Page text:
6. Before an income can be considered as 'agricultural income' it is necessary that the income in question must have been derived either as rent or revenue from land which is used for growing all or any of the commercial crops. For the present purpose it is only that income that comes within the ambit of the expression 'agricultural income'. The first thing that the Income-tax Officer has to do is to decide the predominant characteristic of the land the income of which is taken into consideration. If he comes to the conclusion that the rent or the revenue in question is derived from a land which is primarily used for growing commercial crops then that rent or revenue could be taken into consideration. The fact that in that land some other crops are subsidiary grown either as a measure of inter-spacing or for the purpose of giving the required rest to the soil is not a relevant matter. The question for decision before him is whether that land is used for growing all or any of the commercial crops. In a leasehold, a portion of the land might have been used for growing commercial crops; the remaining portion might have been used for raising non-commercial crops; but a consolidated rent might have been fixed taking into consideration both the commercial crops as well as the non-commercial crops. In other words, distinct portions of a leasehold might have been used for growing commercial crops and equally distinct portions of that leasehold might have been used for growing non-commercial crops. In such a case, though one consolidated rent is fixed, the Agricultural Income-tax Officer has to apportion that rent between those portions that are used for growing commercial crops and those portions that are used for raising non-commercial crops. What the Agricultural Income-tax Officer can assess in only the rent derived from the land that is used for growing commercial crops. The unity or the integral character of the rent stipulated is not relevant in the matter of determining the rent derived from the land, that is, for raising commercial crops. On a plain reading of section 2 (1) (a) (i), it appears that the intention of the legislature was to take into consideration only that land which is used for raising commercial crops during the relevant assessment year. It is the rent of that portion of the land that is relevant for the purpose of computing the agricultural income.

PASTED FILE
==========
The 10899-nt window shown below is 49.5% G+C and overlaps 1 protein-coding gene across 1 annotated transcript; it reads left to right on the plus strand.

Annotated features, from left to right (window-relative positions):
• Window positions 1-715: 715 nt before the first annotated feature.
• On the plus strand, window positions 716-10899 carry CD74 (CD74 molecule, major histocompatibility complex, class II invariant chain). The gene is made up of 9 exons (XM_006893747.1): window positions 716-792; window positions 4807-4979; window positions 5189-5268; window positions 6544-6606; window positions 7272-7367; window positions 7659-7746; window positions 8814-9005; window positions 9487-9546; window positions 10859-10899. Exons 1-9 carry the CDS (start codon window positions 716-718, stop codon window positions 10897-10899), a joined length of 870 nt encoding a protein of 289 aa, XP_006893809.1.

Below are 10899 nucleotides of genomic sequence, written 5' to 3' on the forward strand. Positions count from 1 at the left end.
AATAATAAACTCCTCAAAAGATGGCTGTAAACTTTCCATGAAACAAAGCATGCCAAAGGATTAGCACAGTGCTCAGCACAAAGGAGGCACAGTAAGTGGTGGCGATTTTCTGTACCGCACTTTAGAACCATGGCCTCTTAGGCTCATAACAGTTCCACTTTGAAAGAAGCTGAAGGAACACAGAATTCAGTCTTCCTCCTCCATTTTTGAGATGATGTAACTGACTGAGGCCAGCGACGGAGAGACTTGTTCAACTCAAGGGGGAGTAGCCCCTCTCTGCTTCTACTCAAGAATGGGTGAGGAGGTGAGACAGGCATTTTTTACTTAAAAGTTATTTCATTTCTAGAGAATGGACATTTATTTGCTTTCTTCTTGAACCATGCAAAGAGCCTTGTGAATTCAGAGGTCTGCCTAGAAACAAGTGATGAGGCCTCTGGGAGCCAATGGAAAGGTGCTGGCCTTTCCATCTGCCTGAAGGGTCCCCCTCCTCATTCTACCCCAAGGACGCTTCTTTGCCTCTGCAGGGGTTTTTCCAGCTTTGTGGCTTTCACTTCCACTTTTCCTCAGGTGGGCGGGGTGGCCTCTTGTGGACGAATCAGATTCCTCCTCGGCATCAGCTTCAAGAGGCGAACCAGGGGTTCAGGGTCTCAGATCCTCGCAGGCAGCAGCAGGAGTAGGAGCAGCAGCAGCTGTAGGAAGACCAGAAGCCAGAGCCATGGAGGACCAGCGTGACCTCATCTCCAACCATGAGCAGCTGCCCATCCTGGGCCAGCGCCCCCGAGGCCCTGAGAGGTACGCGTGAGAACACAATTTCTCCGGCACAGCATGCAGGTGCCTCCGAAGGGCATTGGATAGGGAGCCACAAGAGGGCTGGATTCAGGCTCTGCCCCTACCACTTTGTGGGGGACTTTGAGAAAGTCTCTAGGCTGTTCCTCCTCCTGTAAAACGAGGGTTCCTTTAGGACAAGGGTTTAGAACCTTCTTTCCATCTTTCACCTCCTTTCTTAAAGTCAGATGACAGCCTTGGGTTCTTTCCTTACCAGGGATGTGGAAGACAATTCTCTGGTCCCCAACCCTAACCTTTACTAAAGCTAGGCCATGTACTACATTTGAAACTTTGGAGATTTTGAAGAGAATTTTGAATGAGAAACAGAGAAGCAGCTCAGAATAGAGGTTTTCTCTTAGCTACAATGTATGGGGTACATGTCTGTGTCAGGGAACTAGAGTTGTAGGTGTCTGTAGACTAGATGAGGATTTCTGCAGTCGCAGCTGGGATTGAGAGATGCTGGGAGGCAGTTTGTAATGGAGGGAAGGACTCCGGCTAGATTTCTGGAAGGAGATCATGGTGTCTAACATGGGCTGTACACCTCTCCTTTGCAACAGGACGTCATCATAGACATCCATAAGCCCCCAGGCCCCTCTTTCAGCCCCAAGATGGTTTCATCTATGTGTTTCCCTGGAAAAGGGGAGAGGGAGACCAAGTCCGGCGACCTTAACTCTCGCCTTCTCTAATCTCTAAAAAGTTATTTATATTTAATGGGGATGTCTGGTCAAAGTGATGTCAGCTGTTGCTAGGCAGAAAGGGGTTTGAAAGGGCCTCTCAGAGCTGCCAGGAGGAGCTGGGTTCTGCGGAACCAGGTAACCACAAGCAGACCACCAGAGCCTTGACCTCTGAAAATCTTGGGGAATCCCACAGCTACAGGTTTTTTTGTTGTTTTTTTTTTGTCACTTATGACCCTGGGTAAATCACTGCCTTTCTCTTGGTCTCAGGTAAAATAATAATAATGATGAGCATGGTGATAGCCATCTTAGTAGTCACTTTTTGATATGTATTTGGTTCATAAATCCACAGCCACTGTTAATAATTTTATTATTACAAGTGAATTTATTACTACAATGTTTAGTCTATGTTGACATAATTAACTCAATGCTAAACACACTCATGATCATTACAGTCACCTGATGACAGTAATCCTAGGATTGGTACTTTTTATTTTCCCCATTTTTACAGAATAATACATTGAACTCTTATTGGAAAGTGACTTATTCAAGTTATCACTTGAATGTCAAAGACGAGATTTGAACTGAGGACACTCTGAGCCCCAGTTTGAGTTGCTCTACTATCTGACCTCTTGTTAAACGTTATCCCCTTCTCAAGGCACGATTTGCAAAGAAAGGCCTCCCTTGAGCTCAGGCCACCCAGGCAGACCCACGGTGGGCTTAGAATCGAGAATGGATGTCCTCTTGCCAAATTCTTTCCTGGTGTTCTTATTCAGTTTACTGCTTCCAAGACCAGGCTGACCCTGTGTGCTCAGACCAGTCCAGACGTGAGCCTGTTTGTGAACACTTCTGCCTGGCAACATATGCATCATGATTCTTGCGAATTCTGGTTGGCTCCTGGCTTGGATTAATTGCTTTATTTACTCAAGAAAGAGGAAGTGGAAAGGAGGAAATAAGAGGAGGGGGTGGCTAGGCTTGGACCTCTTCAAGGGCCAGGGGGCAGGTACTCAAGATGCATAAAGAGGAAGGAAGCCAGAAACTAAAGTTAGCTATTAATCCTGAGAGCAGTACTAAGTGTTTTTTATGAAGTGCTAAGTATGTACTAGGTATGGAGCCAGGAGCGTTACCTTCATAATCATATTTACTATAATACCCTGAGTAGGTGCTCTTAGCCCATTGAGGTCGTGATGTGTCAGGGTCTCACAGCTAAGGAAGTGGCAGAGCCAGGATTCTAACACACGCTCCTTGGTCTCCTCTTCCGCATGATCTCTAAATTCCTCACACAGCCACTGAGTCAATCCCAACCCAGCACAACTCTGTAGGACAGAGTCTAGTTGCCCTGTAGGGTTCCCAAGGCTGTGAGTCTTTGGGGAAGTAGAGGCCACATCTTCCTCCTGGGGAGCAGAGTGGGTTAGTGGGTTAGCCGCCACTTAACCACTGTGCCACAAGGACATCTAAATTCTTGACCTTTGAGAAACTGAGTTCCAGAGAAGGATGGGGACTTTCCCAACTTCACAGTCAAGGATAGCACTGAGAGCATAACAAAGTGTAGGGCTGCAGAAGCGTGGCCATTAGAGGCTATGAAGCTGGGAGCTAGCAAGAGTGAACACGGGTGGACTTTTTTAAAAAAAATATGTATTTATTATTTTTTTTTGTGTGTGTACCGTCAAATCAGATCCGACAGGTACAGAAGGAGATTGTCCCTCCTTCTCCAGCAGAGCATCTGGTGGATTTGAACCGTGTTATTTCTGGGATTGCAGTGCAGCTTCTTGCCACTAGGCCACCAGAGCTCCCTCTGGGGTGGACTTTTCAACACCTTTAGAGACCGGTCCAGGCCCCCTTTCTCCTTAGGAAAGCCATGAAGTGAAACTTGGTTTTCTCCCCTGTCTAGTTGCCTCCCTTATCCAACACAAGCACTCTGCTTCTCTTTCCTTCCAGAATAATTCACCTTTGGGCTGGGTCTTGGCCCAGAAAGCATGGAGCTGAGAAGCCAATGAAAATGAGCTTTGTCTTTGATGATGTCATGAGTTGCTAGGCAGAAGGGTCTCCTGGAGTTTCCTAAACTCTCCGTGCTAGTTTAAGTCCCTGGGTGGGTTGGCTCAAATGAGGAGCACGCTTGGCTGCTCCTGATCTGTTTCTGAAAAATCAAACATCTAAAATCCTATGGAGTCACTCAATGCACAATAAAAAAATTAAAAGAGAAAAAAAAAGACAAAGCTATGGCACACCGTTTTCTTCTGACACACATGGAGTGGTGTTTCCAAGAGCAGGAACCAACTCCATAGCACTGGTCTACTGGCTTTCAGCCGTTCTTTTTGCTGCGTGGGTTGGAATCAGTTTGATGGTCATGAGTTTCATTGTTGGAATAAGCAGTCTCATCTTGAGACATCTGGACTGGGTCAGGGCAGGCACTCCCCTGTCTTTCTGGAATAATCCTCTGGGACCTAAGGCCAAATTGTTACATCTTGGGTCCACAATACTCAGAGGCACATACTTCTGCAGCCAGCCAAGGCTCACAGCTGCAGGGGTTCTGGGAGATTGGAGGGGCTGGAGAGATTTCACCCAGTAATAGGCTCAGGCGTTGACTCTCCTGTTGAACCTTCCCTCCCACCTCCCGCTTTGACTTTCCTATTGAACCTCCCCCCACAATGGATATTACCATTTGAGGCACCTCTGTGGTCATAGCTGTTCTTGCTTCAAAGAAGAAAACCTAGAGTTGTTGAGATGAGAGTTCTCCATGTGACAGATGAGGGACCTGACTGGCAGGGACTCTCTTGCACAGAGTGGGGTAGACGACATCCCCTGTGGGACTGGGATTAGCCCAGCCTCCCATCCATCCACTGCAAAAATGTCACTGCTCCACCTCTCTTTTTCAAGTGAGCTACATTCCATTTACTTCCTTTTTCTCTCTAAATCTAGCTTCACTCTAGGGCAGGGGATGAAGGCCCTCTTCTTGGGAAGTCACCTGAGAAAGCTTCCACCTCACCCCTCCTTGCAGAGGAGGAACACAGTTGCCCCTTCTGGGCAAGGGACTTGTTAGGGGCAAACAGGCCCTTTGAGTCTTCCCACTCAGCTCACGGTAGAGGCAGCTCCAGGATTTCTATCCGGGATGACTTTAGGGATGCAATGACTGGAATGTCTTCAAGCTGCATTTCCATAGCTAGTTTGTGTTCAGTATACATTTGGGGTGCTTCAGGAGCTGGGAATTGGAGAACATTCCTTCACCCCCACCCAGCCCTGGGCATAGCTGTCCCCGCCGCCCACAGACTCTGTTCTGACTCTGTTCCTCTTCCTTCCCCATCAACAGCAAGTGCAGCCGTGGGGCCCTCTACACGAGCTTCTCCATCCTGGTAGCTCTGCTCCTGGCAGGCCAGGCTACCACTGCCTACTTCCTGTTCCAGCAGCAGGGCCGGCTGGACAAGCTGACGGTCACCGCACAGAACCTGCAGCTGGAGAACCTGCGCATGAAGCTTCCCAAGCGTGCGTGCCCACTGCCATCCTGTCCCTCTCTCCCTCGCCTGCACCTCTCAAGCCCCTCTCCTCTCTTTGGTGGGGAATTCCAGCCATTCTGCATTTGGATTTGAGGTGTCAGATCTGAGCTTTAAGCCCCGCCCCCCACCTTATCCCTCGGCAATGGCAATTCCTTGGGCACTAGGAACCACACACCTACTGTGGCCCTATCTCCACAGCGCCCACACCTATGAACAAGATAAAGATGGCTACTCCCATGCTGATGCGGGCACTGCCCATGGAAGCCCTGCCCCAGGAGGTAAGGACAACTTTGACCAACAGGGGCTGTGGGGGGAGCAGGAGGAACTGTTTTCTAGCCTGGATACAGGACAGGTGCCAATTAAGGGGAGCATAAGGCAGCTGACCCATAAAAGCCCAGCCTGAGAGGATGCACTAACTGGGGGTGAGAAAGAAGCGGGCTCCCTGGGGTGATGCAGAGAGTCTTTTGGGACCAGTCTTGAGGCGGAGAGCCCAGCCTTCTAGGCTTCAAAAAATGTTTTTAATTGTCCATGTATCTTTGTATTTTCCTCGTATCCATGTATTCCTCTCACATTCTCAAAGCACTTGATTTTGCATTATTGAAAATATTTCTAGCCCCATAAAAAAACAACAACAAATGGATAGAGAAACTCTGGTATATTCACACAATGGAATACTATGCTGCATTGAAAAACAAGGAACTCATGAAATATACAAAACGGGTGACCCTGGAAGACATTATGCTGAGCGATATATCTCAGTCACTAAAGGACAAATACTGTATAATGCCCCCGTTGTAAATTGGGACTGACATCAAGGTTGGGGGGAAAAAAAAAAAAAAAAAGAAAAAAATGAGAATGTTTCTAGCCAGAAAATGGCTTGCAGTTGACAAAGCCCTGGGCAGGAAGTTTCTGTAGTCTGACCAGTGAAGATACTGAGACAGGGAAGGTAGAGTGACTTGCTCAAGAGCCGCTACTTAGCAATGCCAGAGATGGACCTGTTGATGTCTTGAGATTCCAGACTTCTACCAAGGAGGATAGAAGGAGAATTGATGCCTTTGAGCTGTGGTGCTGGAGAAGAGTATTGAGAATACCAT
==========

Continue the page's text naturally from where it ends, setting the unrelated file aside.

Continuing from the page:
7. For the reasons mentioned above, we are of the opinion that the order, which is the subject-matter of challenge in this writ petition, is an illegal order and the same has to be quashed. It is ordered accordingly. It is open to the Agricultural Income-tax Officer to take fresh steps to assess the petitioner according to law in the light of this decision. No costs.